Candeleros are ceramic artifacts produced in ancient Mesoamerica that contain circular chambers, often with vents. They are found primarily at Teotihuacan and in southeast Mesoamerica at Copan and at sites in northwest Honduras with styles varying widely by region. Due to evidence of burning and sooting in chambers, they are thought to be incense burners. The collection of candeleros studied here comes from the Naco and lower Cacaulapa valleys of northwest Honduras and dates to the Late (600-800 CE) and Terminal Classic (800-1000 CE). These artifacts vary from 4-10cm in diameter or larger with bigger examples having more chambers. Most are 3-5.2cm in height and their chambers average 3.2cm deep and 1.7cm in diameter (see Figs. 1-3). Little research has been done on candeleros and most focuses on description and typology. This project represents the only experimental attempt to follow the life of candeleros from production to use. It was hypothesized that fingers and sticks of some kind were easily used to create the chambers and that charcoal was used in the chambers to smoke copal resin.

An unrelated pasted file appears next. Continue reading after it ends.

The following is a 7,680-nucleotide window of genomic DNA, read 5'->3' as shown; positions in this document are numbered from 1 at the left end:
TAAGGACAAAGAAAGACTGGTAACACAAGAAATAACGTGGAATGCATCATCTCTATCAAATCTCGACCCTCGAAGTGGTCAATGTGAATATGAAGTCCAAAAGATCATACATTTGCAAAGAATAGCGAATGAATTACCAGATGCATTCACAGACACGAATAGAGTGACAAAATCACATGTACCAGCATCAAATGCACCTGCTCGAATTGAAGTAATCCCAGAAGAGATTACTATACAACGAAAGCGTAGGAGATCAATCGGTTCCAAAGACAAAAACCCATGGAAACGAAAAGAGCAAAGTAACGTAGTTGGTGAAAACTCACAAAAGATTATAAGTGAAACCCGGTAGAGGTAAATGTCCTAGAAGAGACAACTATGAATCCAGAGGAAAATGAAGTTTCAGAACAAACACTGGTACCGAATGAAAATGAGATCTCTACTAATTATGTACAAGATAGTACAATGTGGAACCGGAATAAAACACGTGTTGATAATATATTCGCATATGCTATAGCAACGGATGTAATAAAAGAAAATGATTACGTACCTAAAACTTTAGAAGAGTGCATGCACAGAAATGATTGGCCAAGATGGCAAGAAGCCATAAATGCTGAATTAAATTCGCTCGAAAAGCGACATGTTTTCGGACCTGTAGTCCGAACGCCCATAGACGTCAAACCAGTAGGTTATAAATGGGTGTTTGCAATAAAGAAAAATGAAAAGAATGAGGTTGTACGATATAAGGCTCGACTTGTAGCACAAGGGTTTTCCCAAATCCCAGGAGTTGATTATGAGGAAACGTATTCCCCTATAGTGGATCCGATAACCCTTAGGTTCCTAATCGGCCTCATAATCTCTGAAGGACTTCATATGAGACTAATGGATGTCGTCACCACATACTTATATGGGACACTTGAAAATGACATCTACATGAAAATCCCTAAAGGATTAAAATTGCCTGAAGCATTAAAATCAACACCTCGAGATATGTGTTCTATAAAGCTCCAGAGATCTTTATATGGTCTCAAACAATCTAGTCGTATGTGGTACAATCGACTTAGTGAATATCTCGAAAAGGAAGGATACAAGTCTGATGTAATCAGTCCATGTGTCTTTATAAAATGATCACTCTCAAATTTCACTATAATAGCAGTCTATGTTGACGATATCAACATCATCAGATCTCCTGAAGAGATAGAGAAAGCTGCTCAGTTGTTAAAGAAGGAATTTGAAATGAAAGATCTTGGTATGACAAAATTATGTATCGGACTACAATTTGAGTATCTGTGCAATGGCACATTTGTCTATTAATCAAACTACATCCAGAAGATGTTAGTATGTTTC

Griffith-Rosenberger, Jacob; Urban, Pat; and Schortman, Edward, "Smoke without Fire: Reconstructing the Candelero" (2015). Kenyon Summer Science Scholars Program. Paper 2.